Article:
<P>From: <A href="https://software.intel.com/content/www/us/en/develop/documentation/fortran-compiler-developer-guide-and-reference/top/language-reference/a-to-z-reference/q-to-r/random-number.html" target="_blank">https://software.intel.com/content/www/us/en/develop/documentation/fortran-compiler-developer-guide-and-reference/top/language-reference/a-to-z-reference/q-to-r/random-number.html</A></P><P>The RANDOM_NUMBER generator uses two separate congruential generators together to produce a period of approximately 10**18, and produces real pseudorandom results with a uniform distribution in [0, 1). It accepts two integer seeds, the first of which is reduced to the range [1, 2147483562]. The second seed is reduced to the range [1, 2147483398]. This means that the generator effectively uses two 31-bit seeds.</P><P>This seems to imply that internally, the result will be generated internally as a 62-bit integer result that is then partially used as the mantissa of the floating point REAL result. Typically a center portion of the 62-bit product (23 bits) is excised for the mantissa. It is unclear that DRAND or DRANDM is called when a DOUBLEPRECISION scalar/array is used as an argument .OR. that the internally produced REAL is promoted to DOUBLEPRECISION.</P><P>While spreading the range, as Arjen reports is adequate for your purposes, when it is not, consider something like:</P>
<PRE class="brush:fortran; class-name:dark;">integer, parameter :: SinglePrecision = selected_real_kind(5)
integer, parameter :: DoublePrecision = selected_real_kind(11)
real (kind = SinglePrecision) ARandomReal
real (kind = DoublePrecision) ARandomDouble
Call Random_Number(ARandomReal)
Call Random_Number(ARandomDouble)
ARandomDouble = ARandomDouble * ARandomReal
Print *, Ceiling( (1.0_DoublePrecision-ARandomDouble)*(10_DoublePrecision**11) )</PRE>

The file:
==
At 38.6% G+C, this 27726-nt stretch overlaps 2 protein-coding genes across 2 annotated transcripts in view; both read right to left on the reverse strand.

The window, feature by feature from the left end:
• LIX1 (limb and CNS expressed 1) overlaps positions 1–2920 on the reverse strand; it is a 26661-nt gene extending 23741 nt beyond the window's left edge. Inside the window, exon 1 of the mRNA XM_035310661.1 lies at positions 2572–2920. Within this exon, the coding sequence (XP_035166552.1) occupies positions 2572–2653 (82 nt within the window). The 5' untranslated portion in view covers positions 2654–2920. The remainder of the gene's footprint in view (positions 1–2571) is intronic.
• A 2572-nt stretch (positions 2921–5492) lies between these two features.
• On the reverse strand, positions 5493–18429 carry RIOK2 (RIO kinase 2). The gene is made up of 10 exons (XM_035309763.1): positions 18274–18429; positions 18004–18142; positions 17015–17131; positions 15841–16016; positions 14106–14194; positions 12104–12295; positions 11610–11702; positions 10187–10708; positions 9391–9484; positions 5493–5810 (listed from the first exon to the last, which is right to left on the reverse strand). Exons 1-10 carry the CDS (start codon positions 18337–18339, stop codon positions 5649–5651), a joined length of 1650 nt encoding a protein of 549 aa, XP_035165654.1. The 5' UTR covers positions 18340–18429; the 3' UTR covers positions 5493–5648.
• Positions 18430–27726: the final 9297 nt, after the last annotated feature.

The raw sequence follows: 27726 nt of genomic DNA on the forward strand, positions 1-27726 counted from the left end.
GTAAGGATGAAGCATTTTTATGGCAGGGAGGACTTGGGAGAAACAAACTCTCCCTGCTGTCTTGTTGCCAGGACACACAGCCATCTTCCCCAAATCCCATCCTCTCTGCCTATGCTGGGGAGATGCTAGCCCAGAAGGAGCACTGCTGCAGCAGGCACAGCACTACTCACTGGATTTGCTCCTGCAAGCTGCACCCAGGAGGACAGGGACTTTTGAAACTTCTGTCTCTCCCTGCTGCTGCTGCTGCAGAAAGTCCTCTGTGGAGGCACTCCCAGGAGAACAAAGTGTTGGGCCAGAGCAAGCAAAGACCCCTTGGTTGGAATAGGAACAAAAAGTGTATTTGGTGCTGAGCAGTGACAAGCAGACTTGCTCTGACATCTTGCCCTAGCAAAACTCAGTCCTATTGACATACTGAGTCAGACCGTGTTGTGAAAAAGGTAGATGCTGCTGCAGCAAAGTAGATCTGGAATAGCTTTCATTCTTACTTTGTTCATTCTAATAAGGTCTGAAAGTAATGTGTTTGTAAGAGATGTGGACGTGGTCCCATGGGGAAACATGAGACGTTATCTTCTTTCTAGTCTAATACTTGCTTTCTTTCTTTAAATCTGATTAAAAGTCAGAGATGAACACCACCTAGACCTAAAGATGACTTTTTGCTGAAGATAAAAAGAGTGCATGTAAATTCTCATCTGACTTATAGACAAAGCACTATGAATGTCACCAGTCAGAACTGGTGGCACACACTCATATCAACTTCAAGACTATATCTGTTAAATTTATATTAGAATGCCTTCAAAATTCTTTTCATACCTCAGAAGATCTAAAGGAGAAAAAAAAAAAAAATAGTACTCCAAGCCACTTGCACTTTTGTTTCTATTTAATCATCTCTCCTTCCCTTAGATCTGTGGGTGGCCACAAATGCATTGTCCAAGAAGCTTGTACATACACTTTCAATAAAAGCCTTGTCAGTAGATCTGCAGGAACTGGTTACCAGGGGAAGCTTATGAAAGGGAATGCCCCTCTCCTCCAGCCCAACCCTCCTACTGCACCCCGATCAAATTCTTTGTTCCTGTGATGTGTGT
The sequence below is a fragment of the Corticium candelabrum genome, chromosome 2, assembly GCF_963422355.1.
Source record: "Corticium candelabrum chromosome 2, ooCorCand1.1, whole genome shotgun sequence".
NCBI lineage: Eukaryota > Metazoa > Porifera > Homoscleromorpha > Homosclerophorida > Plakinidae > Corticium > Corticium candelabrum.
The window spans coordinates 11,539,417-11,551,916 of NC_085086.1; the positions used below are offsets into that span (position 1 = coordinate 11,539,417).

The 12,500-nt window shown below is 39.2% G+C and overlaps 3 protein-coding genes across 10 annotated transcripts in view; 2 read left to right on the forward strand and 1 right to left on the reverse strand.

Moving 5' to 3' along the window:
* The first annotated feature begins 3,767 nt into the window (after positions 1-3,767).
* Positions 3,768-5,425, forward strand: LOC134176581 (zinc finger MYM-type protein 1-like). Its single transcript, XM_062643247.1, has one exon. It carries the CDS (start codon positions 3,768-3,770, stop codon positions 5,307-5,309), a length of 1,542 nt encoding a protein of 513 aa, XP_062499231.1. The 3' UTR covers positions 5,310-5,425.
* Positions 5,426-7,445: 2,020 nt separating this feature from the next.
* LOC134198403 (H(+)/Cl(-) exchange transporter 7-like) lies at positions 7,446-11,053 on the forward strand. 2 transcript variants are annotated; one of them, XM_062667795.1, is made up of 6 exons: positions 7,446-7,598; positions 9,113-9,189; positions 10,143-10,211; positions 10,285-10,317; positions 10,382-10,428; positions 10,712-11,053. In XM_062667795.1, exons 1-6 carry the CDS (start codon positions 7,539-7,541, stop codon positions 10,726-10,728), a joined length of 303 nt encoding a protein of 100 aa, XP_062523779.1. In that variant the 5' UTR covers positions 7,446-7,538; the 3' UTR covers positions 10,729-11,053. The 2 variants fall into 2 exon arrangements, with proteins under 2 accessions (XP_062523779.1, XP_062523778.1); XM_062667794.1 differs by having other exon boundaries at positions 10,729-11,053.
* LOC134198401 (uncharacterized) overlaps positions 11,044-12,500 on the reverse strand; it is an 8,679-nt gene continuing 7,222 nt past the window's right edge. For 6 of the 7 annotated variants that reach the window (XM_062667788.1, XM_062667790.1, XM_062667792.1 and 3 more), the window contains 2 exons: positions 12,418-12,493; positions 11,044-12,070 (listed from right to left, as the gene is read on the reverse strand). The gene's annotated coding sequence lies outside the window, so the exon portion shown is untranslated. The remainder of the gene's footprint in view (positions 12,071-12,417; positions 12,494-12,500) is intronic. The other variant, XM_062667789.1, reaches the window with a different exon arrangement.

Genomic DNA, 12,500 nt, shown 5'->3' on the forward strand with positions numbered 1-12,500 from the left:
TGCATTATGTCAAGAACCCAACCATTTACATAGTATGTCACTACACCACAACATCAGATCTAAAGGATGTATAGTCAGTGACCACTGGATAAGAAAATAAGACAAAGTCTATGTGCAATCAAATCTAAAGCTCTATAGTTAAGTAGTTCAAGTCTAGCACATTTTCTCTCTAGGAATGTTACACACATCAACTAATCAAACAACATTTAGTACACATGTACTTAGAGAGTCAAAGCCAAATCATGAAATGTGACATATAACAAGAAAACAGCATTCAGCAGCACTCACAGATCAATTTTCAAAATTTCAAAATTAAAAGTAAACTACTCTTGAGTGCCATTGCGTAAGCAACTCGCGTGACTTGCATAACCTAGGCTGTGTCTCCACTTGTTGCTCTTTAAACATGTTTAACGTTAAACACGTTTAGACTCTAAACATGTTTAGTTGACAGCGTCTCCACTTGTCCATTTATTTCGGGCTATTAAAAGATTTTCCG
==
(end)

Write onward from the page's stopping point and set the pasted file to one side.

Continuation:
<P>*** The above ASSUMES Random_Number internally produces a SinglePrecision REAL. If it does not, then the above is not necessary.</P>
<P>Jim Dempsey</P>Thu, 11 Jun 2020 12:54:53 GMThttps://community.intel.com/t5/Intel-Fortran-Compiler/Random-Number-generator-question-about-single-precision/m-p/1185901#M150024jimdempseyatthecove2020-06-11T12:54:53ZYou should be using MKL
https://community.intel.com/t5/Intel-Fortran-Compiler/Random-Number-generator-question-about-single-precision/m-p/1185902#M150025
<P>You should be using MKL random number generators --</P>Thu, 11 Jun 2020 15:41:16 GMThttps://community.intel.com/t5/Intel-Fortran-Compiler/Random-Number-generator-question-about-single-precision/m-p/1185902#M150025JohnNichols2020-06-11T15:41:16ZThanks for the answers.
https://community.intel.com/t5/Intel-Fortran-Compiler/Random-Number-generator-question-about-single-precision/m-p/1185903#M150026
<P>Thanks for the answers. These sort of confirm my guess, which is that the random integers I try to generate would develop gaps. As for the MKL generator, I'm sort of making the assumption that the people who wrote fortran are smarter than me, so I use theirs. </P>Mon, 15 Jun 2020 00:36:23 GMThttps://community.intel.com/t5/Intel-Fortran-Compiler/Random-Number-generator-question-about-single-precision/m-p/1185903#M150026pike__christopher2020-06-15T00:36:23ZThe scholar George Marsaglia
https://community.intel.com/t5/Intel-Fortran-Compiler/Random-Number-generator-question-about-single-precision/m-p/1185904#M150027
<P>The scholar George Marsaglia (1924-2011) wrote a famous paper on this property of some classes of pseudo-random numbers.</P><P>Marsaglia's Theorem: <STRONG>Random numbers fall mainly in the planes</STRONG>. See https://www.pnas.org/content/pnas/61/1/25.full.pdf .</P>Mon, 15 Jun 2020 01:50:34 GMThttps://community.intel.com/t5/Intel-Fortran-Compiler/Random-Number-generator-question-about-single-precision/m-p/1185904#M150027mecej42020-06-15T01:50:34Z